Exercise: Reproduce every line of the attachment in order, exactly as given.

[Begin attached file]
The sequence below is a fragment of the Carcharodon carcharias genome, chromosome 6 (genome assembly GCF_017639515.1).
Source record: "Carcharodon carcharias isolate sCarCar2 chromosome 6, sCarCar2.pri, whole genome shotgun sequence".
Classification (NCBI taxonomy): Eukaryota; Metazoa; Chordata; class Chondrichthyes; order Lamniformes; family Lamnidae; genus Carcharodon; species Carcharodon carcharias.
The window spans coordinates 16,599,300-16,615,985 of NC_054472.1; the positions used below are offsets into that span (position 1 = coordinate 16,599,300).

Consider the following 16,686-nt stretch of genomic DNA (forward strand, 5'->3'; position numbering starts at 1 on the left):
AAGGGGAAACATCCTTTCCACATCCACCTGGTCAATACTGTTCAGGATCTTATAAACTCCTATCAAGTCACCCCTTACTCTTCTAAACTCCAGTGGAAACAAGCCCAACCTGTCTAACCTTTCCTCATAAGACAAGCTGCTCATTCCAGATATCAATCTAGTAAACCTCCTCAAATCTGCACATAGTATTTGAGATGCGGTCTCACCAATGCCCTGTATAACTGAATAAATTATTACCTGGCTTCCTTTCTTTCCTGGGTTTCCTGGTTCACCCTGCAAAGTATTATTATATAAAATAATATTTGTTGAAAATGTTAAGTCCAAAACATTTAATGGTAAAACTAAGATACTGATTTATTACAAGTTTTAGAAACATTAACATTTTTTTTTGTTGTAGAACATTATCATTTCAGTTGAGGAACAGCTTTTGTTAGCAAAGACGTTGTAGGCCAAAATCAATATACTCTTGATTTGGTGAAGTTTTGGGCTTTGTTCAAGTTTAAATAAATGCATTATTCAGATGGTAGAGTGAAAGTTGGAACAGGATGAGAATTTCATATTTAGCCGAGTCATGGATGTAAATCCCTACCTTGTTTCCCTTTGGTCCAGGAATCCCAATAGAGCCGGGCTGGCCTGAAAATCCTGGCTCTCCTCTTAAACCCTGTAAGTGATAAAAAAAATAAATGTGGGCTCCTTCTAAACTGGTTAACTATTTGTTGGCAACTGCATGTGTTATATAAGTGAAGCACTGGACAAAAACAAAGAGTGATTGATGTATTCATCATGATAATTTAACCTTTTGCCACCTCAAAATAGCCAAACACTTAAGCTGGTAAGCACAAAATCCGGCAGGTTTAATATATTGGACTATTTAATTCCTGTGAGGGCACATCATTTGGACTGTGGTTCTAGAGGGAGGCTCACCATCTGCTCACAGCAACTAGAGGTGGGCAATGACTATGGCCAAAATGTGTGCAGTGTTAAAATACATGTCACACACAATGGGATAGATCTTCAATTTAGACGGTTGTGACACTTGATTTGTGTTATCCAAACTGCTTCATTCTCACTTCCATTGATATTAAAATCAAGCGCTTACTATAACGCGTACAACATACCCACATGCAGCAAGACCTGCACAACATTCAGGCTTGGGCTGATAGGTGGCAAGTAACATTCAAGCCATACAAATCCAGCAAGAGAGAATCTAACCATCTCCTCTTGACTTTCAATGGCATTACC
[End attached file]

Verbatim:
The sequence below is a fragment of the Carcharodon carcharias genome, chromosome 6 (genome assembly GCF_017639515.1).
Source record: "Carcharodon carcharias isolate sCarCar2 chromosome 6, sCarCar2.pri, whole genome shotgun sequence".
Classification (NCBI taxonomy): Eukaryota; Metazoa; Chordata; class Chondrichthyes; order Lamniformes; family Lamnidae; genus Carcharodon; species Carcharodon carcharias.
The window spans coordinates 16,599,300-16,615,985 of NC_054472.1; the positions used below are offsets into that span (position 1 = coordinate 16,599,300).

Consider the following 16,686-nt stretch of genomic DNA (forward strand, 5'->3'; position numbering starts at 1 on the left):
AAGGGGAAACATCCTTTCCACATCCACCTGGTCAATACTGTTCAGGATCTTATAAACTCCTATCAAGTCACCCCTTACTCTTCTAAACTCCAGTGGAAACAAGCCCAACCTGTCTAACCTTTCCTCATAAGACAAGCTGCTCATTCCAGATATCAATCTAGTAAACCTCCTCAAATCTGCACATAGTATTTGAGATGCGGTCTCACCAATGCCCTGTATAACTGAATAAATTATTACCTGGCTTCCTTTCTTTCCTGGGTTTCCTGGTTCACCCTGCAAAGTATTATTATATAAAATAATATTTGTTGAAAATGTTAAGTCCAAAACATTTAATGGTAAAACTAAGATACTGATTTATTACAAGTTTTAGAAACATTAACATTTTTTTTTGTTGTAGAACATTATCATTTCAGTTGAGGAACAGCTTTTGTTAGCAAAGACGTTGTAGGCCAAAATCAATATACTCTTGATTTGGTGAAGTTTTGGGCTTTGTTCAAGTTTAAATAAATGCATTATTCAGATGGTAGAGTGAAAGTTGGAACAGGATGAGAATTTCATATTTAGCCGAGTCATGGATGTAAATCCCTACCTTGTTTCCCTTTGGTCCAGGAATCCCAATAGAGCCGGGCTGGCCTGAAAATCCTGGCTCTCCTCTTAAACCCTGTAAGTGATAAAAAAAATAAATGTGGGCTCCTTCTAAACTGGTTAACTATTTGTTGGCAACTGCATGTGTTATATAAGTGAAGCACTGGACAAAAACAAAGAGTGATTGATGTATTCATCATGATAATTTAACCTTTTGCCACCTCAAAATAGCCAAACACTTAAGCTGGTAAGCACAAAATCCGGCAGGTTTAATATATTGGACTATTTAATTCCTGTGAGGGCACATCATTTGGACTGTGGTTCTAGAGGGAGGCTCACCATCTGCTCACAGCAACTAGAGGTGGGCAATGACTATGGCCAAAATGTGTGCAGTGTTAAAATACATGTCACACACAATGGGATAGATCTTCAATTTAGACGGTTGTGACACTTGATTTGTGTTATCCAAACTGCTTCATTCTCACTTCCATTGATATTAAAATCAAGCGCTTACTATAACGCGTACAACATACCCACATGCAGCAAGACCTGCACAACATTCAGGCTTGGGCTGATAGGTGGCAAGTAACATTCAAGCCATACAAATCCAGCAAGAGAGAATCTAACCATCTCCTCTTGACTTTCAATGGCATTACC